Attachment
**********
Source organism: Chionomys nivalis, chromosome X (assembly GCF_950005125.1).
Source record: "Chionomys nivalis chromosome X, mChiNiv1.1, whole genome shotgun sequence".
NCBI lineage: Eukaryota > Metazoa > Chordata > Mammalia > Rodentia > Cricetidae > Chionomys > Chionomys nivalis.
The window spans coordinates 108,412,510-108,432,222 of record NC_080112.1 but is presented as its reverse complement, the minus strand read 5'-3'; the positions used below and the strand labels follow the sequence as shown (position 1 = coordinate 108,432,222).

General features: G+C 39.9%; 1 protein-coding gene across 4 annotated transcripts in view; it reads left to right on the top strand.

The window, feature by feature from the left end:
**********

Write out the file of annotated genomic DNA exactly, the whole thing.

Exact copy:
Source organism: Chionomys nivalis, chromosome X (assembly GCF_950005125.1).
Source record: "Chionomys nivalis chromosome X, mChiNiv1.1, whole genome shotgun sequence".
NCBI lineage: Eukaryota > Metazoa > Chordata > Mammalia > Rodentia > Cricetidae > Chionomys > Chionomys nivalis.
The window spans coordinates 108,412,510-108,432,222 of record NC_080112.1 but is presented as its reverse complement, the minus strand read 5'-3'; the positions used below and the strand labels follow the sequence as shown (position 1 = coordinate 108,432,222).

General features: G+C 39.9%; 1 protein-coding gene across 4 annotated transcripts in view; it reads left to right on the top strand.

The window, feature by feature from the left end: